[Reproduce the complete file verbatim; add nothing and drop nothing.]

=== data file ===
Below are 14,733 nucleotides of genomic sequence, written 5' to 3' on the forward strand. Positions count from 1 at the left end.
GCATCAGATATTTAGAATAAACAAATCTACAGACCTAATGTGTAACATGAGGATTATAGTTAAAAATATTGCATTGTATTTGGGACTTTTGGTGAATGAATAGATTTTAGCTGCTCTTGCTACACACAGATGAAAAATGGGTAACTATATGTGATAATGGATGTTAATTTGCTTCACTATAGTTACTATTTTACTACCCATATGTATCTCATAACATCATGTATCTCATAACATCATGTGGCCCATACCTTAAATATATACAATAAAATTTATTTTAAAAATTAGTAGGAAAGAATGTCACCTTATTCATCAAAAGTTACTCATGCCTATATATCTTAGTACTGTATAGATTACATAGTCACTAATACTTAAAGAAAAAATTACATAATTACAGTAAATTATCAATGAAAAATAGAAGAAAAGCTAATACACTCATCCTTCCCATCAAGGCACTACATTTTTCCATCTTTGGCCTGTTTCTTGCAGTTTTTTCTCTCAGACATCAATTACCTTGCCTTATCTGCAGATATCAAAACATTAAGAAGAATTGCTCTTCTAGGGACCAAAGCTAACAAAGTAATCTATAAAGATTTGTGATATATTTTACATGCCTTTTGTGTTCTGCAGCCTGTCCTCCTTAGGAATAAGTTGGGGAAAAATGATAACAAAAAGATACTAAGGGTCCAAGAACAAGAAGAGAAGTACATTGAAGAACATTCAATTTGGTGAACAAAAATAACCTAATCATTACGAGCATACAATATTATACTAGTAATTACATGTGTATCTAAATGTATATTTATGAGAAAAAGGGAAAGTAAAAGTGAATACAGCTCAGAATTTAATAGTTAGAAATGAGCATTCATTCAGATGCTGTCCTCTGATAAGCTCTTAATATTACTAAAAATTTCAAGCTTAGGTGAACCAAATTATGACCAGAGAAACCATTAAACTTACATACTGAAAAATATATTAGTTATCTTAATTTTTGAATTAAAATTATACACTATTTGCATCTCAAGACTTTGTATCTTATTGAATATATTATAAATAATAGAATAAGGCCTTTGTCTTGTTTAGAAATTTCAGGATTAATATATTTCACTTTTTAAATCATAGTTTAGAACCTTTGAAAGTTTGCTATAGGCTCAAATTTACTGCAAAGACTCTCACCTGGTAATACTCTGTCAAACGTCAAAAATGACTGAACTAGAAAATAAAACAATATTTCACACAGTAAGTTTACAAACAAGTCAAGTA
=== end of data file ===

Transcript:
Below are 14,733 nucleotides of genomic sequence, written 5' to 3' on the forward strand. Positions count from 1 at the left end.
GCATCAGATATTTAGAATAAACAAATCTACAGACCTAATGTGTAACATGAGGATTATAGTTAAAAATATTGCATTGTATTTGGGACTTTTGGTGAATGAATAGATTTTAGCTGCTCTTGCTACACACAGATGAAAAATGGGTAACTATATGTGATAATGGATGTTAATTTGCTTCACTATAGTTACTATTTTACTACCCATATGTATCTCATAACATCATGTATCTCATAACATCATGTGGCCCATACCTTAAATATATACAATAAAATTTATTTTAAAAATTAGTAGGAAAGAATGTCACCTTATTCATCAAAAGTTACTCATGCCTATATATCTTAGTACTGTATAGATTACATAGTCACTAATACTTAAAGAAAAAATTACATAATTACAGTAAATTATCAATGAAAAATAGAAGAAAAGCTAATACACTCATCCTTCCCATCAAGGCACTACATTTTTCCATCTTTGGCCTGTTTCTTGCAGTTTTTTCTCTCAGACATCAATTACCTTGCCTTATCTGCAGATATCAAAACATTAAGAAGAATTGCTCTTCTAGGGACCAAAGCTAACAAAGTAATCTATAAAGATTTGTGATATATTTTACATGCCTTTTGTGTTCTGCAGCCTGTCCTCCTTAGGAATAAGTTGGGGAAAAATGATAACAAAAAGATACTAAGGGTCCAAGAACAAGAAGAGAAGTACATTGAAGAACATTCAATTTGGTGAACAAAAATAACCTAATCATTACGAGCATACAATATTATACTAGTAATTACATGTGTATCTAAATGTATATTTATGAGAAAAAGGGAAAGTAAAAGTGAATACAGCTCAGAATTTAATAGTTAGAAATGAGCATTCATTCAGATGCTGTCCTCTGATAAGCTCTTAATATTACTAAAAATTTCAAGCTTAGGTGAACCAAATTATGACCAGAGAAACCATTAAACTTACATACTGAAAAATATATTAGTTATCTTAATTTTTGAATTAAAATTATACACTATTTGCATCTCAAGACTTTGTATCTTATTGAATATATTATAAATAATAGAATAAGGCCTTTGTCTTGTTTAGAAATTTCAGGATTAATATATTTCACTTTTTAAATCATAGTTTAGAACCTTTGAAAGTTTGCTATAGGCTCAAATTTACTGCAAAGACTCTCACCTGGTAATACTCTGTCAAACGTCAAAAATGACTGAACTAGAAAATAAAACAATATTTCACACAGTAAGTTTACAAACAAGTCAAGTA